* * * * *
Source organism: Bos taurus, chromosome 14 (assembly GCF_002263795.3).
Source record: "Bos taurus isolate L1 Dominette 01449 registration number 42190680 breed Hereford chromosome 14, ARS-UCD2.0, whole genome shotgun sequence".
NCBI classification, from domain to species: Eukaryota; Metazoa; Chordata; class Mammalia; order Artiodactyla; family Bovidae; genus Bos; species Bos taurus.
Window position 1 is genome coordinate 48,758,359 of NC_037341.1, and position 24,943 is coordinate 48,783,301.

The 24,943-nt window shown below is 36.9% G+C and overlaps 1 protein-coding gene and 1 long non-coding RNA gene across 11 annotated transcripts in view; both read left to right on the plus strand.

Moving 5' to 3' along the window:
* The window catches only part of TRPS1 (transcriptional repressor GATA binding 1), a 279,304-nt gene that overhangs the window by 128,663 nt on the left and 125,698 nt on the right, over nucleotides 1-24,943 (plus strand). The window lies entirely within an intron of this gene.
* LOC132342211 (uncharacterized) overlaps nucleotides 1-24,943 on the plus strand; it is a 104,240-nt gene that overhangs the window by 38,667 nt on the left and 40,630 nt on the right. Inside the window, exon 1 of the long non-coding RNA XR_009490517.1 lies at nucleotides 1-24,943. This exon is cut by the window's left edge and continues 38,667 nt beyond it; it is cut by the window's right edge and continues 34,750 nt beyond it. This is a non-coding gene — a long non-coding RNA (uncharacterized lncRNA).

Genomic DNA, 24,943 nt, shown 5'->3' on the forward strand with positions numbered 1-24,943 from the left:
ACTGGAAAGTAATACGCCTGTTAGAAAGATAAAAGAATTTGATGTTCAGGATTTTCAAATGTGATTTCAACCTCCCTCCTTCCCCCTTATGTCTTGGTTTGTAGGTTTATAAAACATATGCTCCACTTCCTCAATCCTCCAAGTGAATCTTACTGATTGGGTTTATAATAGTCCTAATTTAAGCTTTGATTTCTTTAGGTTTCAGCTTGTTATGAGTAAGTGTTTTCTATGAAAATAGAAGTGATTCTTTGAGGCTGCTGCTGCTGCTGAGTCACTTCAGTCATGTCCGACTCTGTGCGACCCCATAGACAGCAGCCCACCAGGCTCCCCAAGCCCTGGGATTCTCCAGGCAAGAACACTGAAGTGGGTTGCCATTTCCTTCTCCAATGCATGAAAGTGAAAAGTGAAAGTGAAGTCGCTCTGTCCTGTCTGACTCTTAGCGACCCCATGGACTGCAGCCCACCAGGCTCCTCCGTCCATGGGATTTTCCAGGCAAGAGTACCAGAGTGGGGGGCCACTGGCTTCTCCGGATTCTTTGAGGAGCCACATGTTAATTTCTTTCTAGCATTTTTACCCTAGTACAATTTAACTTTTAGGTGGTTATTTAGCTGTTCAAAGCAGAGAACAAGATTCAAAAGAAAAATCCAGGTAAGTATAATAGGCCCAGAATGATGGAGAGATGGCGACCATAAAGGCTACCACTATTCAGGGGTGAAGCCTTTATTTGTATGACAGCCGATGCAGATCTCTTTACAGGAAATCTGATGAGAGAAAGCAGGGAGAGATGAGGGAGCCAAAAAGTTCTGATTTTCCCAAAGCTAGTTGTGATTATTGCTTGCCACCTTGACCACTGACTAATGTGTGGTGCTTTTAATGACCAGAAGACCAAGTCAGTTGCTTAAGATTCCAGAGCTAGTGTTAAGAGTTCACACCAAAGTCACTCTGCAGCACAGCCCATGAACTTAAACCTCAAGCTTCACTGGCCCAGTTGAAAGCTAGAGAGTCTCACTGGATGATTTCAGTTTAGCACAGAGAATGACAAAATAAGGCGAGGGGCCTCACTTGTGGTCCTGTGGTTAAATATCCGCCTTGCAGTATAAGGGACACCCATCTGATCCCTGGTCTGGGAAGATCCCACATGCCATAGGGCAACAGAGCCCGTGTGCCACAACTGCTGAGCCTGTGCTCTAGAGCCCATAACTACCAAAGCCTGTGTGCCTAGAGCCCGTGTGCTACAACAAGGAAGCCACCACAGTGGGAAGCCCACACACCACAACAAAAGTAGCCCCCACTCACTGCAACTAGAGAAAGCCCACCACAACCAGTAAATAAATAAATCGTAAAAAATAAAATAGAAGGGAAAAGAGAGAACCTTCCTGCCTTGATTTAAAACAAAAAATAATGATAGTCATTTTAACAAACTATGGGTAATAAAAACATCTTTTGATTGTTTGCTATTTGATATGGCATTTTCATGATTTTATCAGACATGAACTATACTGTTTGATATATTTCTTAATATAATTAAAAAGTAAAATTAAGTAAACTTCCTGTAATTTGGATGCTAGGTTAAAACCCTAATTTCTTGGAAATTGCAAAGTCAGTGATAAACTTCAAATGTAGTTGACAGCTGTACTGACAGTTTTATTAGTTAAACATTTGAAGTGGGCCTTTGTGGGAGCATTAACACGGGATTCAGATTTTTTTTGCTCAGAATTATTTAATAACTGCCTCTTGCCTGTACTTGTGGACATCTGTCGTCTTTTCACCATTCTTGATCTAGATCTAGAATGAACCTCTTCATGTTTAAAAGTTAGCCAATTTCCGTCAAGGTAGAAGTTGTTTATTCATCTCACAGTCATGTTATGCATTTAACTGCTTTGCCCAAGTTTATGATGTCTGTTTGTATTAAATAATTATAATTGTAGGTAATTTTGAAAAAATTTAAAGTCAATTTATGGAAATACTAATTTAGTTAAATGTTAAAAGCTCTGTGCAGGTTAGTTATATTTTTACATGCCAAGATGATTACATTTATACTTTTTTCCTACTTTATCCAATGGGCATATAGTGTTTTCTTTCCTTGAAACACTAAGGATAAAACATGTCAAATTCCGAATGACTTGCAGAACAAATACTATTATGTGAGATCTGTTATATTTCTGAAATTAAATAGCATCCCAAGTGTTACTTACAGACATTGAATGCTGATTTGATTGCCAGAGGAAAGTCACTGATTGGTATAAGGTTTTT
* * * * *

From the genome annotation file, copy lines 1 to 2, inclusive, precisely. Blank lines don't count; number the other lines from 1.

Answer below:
Source organism: Bos taurus, chromosome 14 (assembly GCF_002263795.3).
Source record: "Bos taurus isolate L1 Dominette 01449 registration number 42190680 breed Hereford chromosome 14, ARS-UCD2.0, whole genome shotgun sequence".